Late rally by Avalanche takes Game 1 from Wild, 5-4, in overtime
By Jared Crozier
Like most of the other first round games, offense was the big story -- the Avalanche and the Wild combined for nine goals in Game 1. Normally an up-tempo shootout would be to Colorado's advantage, but the Avs struggled early and trailed 4-2 by the end of the second period. Eventually, Minnesota allowed Colorado too many chances and paid dearly for it when Paul Stastny scored the tying goal in the final seconds of the third period. He went on to score the game-winner for the Avalanche in OT.
Here are some notes and observations from an action-packed Game 1:
• The two teams had five relatively tame regular season meetings (including a rare penalty-free game), but the tone on Thursday night was definitely different. There were plenty of early post-whistle scrums.
• The Avalanche really missed injured centers Matt Duchene and John Mitchell, especially in the face-off circle where the Wild won 54.5 percent of the draws. Colorado improved slightly as the game went on, but it would have fared much better if two of their three best face-off men had been in the lineup. Duchene and Mitchell both won more than 50 percent of their regular-season draws.
• Refusing to panic while trailing 4-2 in the third period and coming away with a win will certainly be a huge confidence boost for the youthful Avs, several of whom were making their postseason debuts. Captain Gabriel Landeskog scored his first playoff goal, while rookie Nathan MacKinnon (3 assists) and Tyson Barrie (2) had multiple-point outings. Center Max Talbot and coach Patrick Roy are really the only members of the team with extensive playoff experience.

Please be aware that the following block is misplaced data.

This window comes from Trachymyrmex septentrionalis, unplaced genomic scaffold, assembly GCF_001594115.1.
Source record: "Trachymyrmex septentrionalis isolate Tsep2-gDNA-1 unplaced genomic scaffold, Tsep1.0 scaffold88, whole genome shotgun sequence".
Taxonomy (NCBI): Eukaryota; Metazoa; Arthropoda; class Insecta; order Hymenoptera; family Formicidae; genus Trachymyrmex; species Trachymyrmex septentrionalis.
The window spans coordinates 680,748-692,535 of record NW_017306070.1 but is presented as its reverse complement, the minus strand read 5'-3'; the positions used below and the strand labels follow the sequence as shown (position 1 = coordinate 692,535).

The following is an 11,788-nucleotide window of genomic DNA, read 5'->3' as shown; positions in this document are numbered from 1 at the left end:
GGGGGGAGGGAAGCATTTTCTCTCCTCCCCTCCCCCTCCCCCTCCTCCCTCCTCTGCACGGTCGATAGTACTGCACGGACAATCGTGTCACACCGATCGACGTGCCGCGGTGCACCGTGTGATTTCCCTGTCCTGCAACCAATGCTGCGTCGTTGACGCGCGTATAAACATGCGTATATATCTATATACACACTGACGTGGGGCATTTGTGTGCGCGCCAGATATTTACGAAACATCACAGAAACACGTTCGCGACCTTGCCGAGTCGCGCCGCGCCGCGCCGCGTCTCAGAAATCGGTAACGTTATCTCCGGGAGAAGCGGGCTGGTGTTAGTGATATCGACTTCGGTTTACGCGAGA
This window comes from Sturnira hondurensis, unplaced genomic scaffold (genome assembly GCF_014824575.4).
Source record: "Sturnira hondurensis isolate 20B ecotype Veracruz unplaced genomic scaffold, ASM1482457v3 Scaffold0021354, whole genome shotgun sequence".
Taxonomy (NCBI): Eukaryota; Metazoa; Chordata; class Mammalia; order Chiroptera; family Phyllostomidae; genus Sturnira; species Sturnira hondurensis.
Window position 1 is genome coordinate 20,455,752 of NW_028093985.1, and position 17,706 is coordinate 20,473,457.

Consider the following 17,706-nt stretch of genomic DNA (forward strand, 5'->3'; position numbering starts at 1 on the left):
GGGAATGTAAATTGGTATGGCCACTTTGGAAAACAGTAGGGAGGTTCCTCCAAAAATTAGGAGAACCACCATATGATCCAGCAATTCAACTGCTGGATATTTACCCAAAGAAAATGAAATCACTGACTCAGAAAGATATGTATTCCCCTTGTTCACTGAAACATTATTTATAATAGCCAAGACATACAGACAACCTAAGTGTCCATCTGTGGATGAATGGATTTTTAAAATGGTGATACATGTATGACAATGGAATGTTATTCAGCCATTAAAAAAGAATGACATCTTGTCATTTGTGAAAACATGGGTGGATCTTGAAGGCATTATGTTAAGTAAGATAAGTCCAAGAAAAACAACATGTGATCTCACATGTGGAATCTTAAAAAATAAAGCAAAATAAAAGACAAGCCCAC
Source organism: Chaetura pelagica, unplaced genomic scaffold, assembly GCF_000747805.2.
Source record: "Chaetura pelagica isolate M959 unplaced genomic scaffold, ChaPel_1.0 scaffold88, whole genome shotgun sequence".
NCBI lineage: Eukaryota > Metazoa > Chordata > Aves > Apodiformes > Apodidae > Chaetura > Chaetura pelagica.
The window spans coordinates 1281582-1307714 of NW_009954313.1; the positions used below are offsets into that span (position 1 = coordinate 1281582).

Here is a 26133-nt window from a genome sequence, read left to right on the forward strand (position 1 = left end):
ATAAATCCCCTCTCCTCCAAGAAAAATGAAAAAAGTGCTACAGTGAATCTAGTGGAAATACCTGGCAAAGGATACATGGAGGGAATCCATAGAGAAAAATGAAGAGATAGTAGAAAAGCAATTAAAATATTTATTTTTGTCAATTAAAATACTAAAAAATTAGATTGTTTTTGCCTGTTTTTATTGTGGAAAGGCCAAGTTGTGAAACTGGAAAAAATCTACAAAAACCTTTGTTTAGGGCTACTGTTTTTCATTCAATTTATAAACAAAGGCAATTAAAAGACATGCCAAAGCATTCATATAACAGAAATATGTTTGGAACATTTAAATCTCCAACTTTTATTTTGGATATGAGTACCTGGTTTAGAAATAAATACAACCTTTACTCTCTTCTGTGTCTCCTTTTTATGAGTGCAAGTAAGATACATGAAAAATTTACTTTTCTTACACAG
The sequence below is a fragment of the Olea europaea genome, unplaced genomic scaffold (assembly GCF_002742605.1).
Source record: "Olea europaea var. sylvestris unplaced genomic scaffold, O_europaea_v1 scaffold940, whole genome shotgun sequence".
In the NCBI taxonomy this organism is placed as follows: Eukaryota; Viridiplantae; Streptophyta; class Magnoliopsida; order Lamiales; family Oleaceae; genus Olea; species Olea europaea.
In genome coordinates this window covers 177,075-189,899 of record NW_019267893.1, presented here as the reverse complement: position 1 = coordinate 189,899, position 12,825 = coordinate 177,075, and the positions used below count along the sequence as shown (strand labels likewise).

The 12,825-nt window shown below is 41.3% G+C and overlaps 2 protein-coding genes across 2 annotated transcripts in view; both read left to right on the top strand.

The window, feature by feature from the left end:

• The edge in veteran experience goes to Minnesota, which can turn to Ryan Suter, Jason Pominville, Matt Cooke and Zach Parise for leadership. The Wild looked comfortable in Colorado's hostile arena and took advantage of the Avs' mistakes for the first 40 minutes before squandering the opportunity to steal home ice advantage. How Minnesota will respond in Game 2 will be revealing. "You have to learn from it," Suter said after the game. "Learn that the game's not over until it's over and you have the finish the games."
• People across social media gave a lot of credit to Avalanche coach Patrick Roy for his "gutsy" decision to pull goalie Semyon Varlamov with almost three minutes left and Colorado trailing 4-3. However, the move came within a couple of inches and a diving save by defenseman Erik Johnson of backfiring. Three minutes is an eternity to play in front of an empty net, and the Avalanche didn't score the equalizer until there were only 13.4 seconds left. Living so dangerously again will likely prove costly, but you can probably expect more gambles from the risk-taking Roy.